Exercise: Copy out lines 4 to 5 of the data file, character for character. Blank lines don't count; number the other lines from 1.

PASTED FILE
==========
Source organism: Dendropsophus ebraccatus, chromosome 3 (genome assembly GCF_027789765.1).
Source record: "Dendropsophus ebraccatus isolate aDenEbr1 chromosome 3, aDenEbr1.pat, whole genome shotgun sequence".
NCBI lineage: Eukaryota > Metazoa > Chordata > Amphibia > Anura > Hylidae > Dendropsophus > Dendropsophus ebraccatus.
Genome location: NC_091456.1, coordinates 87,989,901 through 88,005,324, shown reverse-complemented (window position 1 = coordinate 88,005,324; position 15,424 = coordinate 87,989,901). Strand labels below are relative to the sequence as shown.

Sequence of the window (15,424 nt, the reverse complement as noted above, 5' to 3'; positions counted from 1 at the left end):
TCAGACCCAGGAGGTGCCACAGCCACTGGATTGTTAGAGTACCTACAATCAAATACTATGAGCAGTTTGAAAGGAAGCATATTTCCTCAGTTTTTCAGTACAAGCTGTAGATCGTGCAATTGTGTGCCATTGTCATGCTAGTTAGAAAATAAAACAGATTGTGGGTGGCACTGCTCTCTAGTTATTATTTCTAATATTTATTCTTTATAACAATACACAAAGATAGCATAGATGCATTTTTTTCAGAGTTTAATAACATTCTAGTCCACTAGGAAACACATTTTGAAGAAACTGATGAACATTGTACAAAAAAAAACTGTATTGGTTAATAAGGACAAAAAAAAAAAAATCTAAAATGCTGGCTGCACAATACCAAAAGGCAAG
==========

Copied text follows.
Genome location: NC_091456.1, coordinates 87,989,901 through 88,005,324, shown reverse-complemented (window position 1 = coordinate 88,005,324; position 15,424 = coordinate 87,989,901). Strand labels below are relative to the sequence as shown.

Sequence of the window (15,424 nt, the reverse complement as noted above, 5' to 3'; positions counted from 1 at the left end):